Search America's historic newspaper pages from 1789-1924 or use the U.S. Newspaper Directory to find information about American newspapers published between 1690-present. Chronicling America is sponsored jointly by the
National Endowment for the Humanities and the Library of Congress. external link Learn more
Image provided by: University of Illinois at Urbana-Champaign Library, Urbana, IL
Newspaper Page Text
I t ' s MM
DID DARROW MAKE A MISTAKE?
It is only fair to assume that Clarence Darrow is innocent until
proven guilty, of course. But if it should happen that he is guilty ol
Bribing jurors in the McNamara case, his chief offending will be
that he did it for members of a labor union.
Everybody who knows anything" of modern court practice
knows that bribery of jurors is a part of .the regular practice of big
Nearly every big public service corporation in the country ha's.
as part of its legal staff; men wjiose business it is to "get next'" t'o
jurors, so as to hold down the verdicts inpersonal injury cases.
And nobody is fool enough to imagine that such agents depend1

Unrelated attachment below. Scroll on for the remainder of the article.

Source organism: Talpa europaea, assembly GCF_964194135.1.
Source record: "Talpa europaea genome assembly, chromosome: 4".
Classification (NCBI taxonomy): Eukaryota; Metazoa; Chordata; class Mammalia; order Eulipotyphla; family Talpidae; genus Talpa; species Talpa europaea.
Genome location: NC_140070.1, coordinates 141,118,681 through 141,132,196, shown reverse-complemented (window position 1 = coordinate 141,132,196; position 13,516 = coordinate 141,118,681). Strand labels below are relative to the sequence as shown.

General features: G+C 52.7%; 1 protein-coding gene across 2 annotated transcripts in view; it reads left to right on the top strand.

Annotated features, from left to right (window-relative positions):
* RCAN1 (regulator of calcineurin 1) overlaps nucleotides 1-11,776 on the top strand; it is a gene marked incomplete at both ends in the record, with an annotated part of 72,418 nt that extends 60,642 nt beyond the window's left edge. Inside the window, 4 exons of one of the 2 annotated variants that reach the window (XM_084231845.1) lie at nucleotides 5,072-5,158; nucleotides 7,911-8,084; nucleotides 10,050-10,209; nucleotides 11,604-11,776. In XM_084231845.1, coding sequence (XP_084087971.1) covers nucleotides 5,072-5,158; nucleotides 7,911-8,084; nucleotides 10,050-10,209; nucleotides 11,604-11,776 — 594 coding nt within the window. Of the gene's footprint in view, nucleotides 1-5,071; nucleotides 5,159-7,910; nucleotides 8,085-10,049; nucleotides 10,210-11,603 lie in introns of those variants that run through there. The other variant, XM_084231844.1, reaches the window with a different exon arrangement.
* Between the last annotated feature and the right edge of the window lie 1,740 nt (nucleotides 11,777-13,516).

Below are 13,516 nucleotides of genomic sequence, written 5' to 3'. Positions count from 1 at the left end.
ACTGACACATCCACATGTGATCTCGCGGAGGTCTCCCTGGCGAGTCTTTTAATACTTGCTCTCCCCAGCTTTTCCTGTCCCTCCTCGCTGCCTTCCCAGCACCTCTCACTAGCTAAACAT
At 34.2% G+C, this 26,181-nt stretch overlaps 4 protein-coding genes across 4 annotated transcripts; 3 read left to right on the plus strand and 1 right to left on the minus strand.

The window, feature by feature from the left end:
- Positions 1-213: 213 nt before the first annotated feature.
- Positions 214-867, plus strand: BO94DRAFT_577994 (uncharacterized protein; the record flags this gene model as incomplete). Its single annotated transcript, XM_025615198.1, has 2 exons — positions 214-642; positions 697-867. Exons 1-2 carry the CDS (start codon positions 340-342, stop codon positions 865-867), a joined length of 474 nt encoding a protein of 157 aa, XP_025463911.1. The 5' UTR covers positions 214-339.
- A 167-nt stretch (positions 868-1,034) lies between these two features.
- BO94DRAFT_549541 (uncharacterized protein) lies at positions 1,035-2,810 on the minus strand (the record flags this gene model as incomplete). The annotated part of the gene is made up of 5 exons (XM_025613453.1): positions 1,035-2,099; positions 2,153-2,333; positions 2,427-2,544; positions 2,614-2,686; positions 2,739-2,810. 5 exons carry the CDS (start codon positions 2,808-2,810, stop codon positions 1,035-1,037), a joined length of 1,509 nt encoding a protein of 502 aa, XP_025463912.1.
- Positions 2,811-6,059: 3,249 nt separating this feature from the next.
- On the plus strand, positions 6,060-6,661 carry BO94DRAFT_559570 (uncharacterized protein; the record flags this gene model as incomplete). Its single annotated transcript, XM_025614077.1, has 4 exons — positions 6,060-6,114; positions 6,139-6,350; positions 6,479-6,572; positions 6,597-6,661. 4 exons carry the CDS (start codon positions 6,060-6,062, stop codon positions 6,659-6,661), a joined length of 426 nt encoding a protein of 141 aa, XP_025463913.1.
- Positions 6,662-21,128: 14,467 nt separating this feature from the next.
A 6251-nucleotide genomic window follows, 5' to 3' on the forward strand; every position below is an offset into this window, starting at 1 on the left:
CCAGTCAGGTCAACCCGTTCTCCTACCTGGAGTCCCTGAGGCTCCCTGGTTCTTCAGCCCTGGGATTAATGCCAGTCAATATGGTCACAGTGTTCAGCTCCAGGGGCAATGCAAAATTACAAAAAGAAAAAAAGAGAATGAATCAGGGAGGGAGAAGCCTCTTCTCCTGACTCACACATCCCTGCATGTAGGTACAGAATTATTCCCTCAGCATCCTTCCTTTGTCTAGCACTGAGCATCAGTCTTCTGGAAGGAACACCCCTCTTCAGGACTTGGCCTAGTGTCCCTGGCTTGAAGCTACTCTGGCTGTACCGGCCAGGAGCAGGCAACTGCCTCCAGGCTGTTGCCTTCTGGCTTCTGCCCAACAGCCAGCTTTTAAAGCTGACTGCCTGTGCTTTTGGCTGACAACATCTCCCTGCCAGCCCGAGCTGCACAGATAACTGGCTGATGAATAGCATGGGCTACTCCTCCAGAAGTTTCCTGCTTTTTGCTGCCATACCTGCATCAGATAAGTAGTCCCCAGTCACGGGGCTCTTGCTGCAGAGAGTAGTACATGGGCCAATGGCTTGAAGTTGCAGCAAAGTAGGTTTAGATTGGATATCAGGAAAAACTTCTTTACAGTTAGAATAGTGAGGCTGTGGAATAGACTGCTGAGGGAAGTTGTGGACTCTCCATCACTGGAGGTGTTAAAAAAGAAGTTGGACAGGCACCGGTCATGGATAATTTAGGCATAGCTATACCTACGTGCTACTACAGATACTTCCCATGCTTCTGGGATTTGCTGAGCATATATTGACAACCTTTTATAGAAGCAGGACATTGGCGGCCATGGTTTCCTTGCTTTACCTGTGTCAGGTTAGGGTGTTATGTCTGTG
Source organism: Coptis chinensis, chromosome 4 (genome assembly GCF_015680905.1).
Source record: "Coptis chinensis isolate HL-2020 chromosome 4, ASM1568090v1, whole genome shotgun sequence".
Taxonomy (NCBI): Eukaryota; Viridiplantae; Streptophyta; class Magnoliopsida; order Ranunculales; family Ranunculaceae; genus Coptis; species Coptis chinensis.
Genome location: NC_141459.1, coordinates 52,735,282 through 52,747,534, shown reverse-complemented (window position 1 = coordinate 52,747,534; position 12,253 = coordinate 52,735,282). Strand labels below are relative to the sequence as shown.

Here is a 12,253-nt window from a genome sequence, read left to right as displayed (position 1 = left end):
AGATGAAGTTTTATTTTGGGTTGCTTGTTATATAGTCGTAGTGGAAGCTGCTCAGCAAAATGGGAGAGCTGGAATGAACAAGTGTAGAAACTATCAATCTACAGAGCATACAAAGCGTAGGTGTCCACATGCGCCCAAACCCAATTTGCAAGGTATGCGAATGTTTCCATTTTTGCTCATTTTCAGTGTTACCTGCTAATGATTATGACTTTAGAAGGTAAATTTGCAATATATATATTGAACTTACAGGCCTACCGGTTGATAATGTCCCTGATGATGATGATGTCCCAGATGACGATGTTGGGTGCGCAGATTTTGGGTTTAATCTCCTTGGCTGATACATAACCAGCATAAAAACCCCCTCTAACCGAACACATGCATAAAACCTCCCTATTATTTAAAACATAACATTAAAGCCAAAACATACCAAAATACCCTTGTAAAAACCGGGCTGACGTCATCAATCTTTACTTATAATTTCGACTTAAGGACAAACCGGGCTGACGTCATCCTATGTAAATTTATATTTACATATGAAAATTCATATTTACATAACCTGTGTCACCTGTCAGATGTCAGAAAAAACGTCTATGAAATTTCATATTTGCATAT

wholly on moral suasion when they fix juries.
It is common knowledge that public service corporations bribe
not only juries, but-councils, legislatures, and even courts.
But the fellow who bribes for Big Business has pull enough
back of him to get away with it. The man who does it, ot attempts
to do it for some poor devil without a pull, generally gets caught
The principle, or lack of it, is about the same as in the Mc
Namara case. The standard Oil trust's agents blew up the refineries
of its rivals, and in order to establish a monopoly in oil, resorted to
direct or indirect murder.
But it got away with it, drove its rivals out of business and
established its monopoly. And Big Business not only looked on
-with approval, but actually adopted Standard methods.
But the Standard didn't violate the" eleventh commandment
it didn't get caught.
The McNamaras did. And Big Business wasn't back of them.
As for jury bribing, the Darrow case is unusual. While the
same thing is so common with corporation laws that it has become
-.a part of the regular corporation practice, it has seldom been at
tempted to save the under dog.
The present national outcry against judges grows out of the
well-known fact that Big Business, by its' own peculiar method's,
has had too big a pull with judicial puppets.
It may not have' been so vulgar as to hand out the cold cash,
but railroad passes, tips on the stock market, free use of priva'te
cars, employment of law "partners of judges, and other ways bl
reaching very human judges, have .been employed for many years
And downright bribery of jurors for the benefit of the richan(3
powerful is so notorious that people' Have ceased to be shocked by it
But if Darrow tried it "for the McNamaras he ma'de a mistake
It-was too muchflike poaching on a 'duke's me' preserves. And
.- i. - -.3- MMMMkgfciMaAfcfcM